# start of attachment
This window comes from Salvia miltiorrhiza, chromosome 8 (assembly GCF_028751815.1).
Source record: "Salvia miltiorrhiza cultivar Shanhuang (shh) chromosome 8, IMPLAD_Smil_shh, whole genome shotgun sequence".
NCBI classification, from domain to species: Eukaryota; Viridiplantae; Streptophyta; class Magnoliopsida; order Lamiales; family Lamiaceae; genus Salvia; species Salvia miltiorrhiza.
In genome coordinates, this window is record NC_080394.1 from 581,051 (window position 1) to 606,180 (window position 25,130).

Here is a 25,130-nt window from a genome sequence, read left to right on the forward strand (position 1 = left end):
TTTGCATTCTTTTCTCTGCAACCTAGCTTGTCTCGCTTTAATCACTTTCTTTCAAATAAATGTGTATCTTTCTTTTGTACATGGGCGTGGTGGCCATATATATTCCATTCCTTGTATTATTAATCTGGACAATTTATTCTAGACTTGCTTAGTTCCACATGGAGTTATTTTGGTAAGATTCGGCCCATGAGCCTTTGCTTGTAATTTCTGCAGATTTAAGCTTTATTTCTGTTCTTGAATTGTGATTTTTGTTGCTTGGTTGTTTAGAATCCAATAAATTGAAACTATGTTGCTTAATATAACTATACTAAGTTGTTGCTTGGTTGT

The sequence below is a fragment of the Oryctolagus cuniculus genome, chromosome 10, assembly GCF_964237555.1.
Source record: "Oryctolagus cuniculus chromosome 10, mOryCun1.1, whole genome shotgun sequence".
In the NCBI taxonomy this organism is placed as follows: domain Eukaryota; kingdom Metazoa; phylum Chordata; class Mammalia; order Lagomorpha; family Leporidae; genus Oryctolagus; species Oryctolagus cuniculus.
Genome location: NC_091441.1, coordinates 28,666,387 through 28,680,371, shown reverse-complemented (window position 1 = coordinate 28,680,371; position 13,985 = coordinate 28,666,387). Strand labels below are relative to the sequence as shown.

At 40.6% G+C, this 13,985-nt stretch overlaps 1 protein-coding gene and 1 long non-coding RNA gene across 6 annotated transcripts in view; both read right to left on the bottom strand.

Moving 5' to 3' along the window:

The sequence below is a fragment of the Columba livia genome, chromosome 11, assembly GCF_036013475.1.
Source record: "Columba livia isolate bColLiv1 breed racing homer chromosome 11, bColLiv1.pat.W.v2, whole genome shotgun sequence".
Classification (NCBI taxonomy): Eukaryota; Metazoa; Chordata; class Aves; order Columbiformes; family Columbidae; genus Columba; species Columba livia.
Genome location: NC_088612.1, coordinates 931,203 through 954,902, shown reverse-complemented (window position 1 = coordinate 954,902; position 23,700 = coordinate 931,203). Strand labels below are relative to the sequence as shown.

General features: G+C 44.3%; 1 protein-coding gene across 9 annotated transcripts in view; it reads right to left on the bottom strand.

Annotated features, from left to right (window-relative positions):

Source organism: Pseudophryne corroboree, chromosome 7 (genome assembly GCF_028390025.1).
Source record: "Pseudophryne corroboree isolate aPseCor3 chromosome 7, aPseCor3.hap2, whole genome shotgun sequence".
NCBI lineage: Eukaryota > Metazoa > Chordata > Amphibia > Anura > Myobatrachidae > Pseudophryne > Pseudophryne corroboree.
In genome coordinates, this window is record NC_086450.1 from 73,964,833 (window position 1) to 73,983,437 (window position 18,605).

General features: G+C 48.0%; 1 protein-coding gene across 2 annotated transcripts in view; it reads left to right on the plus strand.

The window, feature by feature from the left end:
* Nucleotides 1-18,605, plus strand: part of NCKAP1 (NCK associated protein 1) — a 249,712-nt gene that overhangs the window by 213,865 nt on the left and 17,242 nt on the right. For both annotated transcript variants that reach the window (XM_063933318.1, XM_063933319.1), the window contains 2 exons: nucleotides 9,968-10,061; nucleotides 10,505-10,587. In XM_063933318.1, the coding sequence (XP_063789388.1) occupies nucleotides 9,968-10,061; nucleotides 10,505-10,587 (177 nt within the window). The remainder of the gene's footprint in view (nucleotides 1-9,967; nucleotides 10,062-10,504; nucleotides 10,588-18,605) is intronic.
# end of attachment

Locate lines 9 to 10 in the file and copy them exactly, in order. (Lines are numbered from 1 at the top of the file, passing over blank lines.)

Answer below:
In the NCBI taxonomy this organism is placed as follows: domain Eukaryota; kingdom Metazoa; phylum Chordata; class Mammalia; order Lagomorpha; family Leporidae; genus Oryctolagus; species Oryctolagus cuniculus.
Genome location: NC_091441.1, coordinates 28,666,387 through 28,680,371, shown reverse-complemented (window position 1 = coordinate 28,680,371; position 13,985 = coordinate 28,666,387). Strand labels below are relative to the sequence as shown.